In the first two posts of this series, we introduced Apache Airflow as an orchestration tool to run recurring CrateDB queries:
- CrateDB and Apache Airflow: Automating Data Export to S3
- CrateDB and Apache Airflow: Implementation of Data Retention Policy
One of Airflow’s strengths is that it has a large ecosystem of providers, enabling connectivity to a large set of systems. The scope of this post is to build a data pipeline involving additional providers to regularly import new data into CrateDB.
The use case is based on the NYC Taxi Data repository which contains multi-year raw data of taxi trips from New York City. Instead of using the provided Shell scripts, we will implement the ingest process via Airflow operators.
The ingest process will consist of several steps:
- Retrieve a text file from GitHub that lists all available raw CSV files with taxi trips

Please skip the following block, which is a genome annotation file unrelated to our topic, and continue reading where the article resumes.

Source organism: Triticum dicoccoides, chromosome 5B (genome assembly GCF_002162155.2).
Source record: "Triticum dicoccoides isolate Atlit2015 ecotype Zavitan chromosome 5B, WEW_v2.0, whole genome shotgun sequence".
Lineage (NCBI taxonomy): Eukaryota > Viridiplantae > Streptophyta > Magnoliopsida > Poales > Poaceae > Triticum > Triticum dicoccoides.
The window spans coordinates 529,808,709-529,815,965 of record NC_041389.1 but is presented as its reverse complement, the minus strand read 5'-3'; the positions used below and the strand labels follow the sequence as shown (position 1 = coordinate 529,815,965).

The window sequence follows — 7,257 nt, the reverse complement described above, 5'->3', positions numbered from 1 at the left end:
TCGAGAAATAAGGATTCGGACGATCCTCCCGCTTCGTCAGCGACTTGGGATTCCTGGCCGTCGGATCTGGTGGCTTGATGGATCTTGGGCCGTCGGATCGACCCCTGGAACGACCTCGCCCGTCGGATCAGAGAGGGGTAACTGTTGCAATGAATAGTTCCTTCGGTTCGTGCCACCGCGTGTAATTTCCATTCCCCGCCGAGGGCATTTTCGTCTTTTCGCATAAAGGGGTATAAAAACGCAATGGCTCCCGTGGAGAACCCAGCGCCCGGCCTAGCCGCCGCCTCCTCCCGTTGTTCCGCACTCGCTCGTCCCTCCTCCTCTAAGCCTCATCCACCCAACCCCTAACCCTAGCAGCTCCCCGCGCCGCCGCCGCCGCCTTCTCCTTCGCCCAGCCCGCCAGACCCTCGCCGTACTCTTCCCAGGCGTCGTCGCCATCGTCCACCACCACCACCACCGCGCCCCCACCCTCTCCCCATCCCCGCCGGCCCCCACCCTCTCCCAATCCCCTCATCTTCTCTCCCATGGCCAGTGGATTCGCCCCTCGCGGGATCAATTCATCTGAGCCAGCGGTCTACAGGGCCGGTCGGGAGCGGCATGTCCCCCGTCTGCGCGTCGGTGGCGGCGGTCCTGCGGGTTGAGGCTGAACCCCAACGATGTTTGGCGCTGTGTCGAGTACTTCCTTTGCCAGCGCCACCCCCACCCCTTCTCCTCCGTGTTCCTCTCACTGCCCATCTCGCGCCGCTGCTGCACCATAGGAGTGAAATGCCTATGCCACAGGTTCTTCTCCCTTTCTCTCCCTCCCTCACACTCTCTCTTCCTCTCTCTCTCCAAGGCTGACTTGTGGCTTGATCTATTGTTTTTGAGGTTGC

- Retrieve a list of already imported files from a CrateDB table
- Iterate over all not yet imported files, and for each:
- Import from S3 into a CrateDB staging table
- Copy from the staging table to the destination
- Mark the file as processed
We assume that a basic Astronomer/Airflow setup is already in place, as described in our first post of this series. If you are not using Astronomer, certain setup-related details might differ.
In addition to the basic Astronomer setup, we need to add an HTTP connection to GitHub.
This is done by setting up an environment variable which we add by appending a new line to our
.env file (your preferred deployment mechanism for environment variables might differ):
The environment variable’s value looks unusual but is syntactically correct. The initial
http:// refers to the type of the Airflow connection and is not part of the actual URL. The URL (including the usage of HTTPS) follows as a URL-encoded value after the connection type.
We start by creating two tables in CrateDB: A temporary staging table (
nyc_taxi.load_trips_staging) and the final destination table (